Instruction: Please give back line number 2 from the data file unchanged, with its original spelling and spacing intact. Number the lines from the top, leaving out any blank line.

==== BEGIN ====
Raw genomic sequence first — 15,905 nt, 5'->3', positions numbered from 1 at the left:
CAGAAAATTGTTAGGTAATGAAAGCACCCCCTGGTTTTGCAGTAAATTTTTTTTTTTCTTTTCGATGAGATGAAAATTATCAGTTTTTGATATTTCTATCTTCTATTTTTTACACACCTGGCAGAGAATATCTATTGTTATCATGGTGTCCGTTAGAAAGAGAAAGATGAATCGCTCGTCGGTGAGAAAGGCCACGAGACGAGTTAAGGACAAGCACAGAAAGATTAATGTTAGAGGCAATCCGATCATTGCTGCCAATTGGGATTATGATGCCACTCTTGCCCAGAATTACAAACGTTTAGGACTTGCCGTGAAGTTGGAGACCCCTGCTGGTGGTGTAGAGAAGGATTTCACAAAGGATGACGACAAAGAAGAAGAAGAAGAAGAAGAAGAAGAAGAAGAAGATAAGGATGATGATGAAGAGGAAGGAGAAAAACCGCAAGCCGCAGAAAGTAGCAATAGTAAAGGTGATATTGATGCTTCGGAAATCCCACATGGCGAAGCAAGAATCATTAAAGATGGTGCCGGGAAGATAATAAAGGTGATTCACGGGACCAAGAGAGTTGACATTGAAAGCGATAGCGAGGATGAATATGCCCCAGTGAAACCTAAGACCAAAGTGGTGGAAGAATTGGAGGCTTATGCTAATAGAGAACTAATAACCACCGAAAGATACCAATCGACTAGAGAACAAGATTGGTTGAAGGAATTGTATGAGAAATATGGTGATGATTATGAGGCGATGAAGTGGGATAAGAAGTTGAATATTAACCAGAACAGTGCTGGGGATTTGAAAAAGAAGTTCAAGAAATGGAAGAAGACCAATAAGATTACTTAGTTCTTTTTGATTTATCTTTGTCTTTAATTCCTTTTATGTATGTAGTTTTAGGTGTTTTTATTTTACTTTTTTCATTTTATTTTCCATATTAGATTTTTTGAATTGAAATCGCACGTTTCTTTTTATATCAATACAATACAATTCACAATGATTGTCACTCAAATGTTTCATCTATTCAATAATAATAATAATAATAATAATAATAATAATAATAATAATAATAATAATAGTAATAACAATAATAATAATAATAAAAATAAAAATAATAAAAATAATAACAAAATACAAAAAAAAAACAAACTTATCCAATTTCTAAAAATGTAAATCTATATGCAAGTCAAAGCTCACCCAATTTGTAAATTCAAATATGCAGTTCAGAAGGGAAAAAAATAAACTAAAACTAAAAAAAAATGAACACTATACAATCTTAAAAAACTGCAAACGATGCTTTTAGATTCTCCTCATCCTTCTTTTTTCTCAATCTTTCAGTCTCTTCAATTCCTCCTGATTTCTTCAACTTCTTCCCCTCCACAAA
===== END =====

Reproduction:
CAGAAAATTGTTAGGTAATGAAAGCACCCCCTGGTTTTGCAGTAAATTTTTTTTTTTCTTTTCGATGAGATGAAAATTATCAGTTTTTGATATTTCTATCTTCTATTTTTTACACACCTGGCAGAGAATATCTATTGTTATCATGGTGTCCGTTAGAAAGAGAAAGATGAATCGCTCGTCGGTGAGAAAGGCCACGAGACGAGTTAAGGACAAGCACAGAAAGATTAATGTTAGAGGCAATCCGATCATTGCTGCCAATTGGGATTATGATGCCACTCTTGCCCAGAATTACAAACGTTTAGGACTTGCCGTGAAGTTGGAGACCCCTGCTGGTGGTGTAGAGAAGGATTTCACAAAGGATGACGACAAAGAAGAAGAAGAAGAAGAAGAAGAAGAAGAAGAAGATAAGGATGATGATGAAGAGGAAGGAGAAAAACCGCAAGCCGCAGAAAGTAGCAATAGTAAAGGTGATATTGATGCTTCGGAAATCCCACATGGCGAAGCAAGAATCATTAAAGATGGTGCCGGGAAGATAATAAAGGTGATTCACGGGACCAAGAGAGTTGACATTGAAAGCGATAGCGAGGATGAATATGCCCCAGTGAAACCTAAGACCAAAGTGGTGGAAGAATTGGAGGCTTATGCTAATAGAGAACTAATAACCACCGAAAGATACCAATCGACTAGAGAACAAGATTGGTTGAAGGAATTGTATGAGAAATATGGTGATGATTATGAGGCGATGAAGTGGGATAAGAAGTTGAATATTAACCAGAACAGTGCTGGGGATTTGAAAAAGAAGTTCAAGAAATGGAAGAAGACCAATAAGATTACTTAGTTCTTTTTGATTTATCTTTGTCTTTAATTCCTTTTATGTATGTAGTTTTAGGTGTTTTTATTTTACTTTTTTCATTTTATTTTCCATATTAGATTTTTTGAATTGAAATCGCACGTTTCTTTTTATATCAATACAATACAATTCACAATGATTGTCACTCAAATGTTTCATCTATTCAATAATAATAATAATAATAATAATAATAATAATAATAATAATAATAATAATAGTAATAACAATAATAATAATAATAAAAATAAAAATAATAAAAATAATAACAAAATACAAAAAAAAAACAAACTTATCCAATTTCTAAAAATGTAAATCTATATGCAAGTCAAAGCTCACCCAATTTGTAAATTCAAATATGCAGTTCAGAAGGGAAAAAAATAAACTAAAACTAAAAAAAAATGAACACTATACAATCTTAAAAAACTGCAAACGATGCTTTTAGATTCTCCTCATCCTTCTTTTTTCTCAATCTTTCAGTCTCTTCAATTCCTCCTGATTTCTTCAACTTCTTCCCCTCCACAAA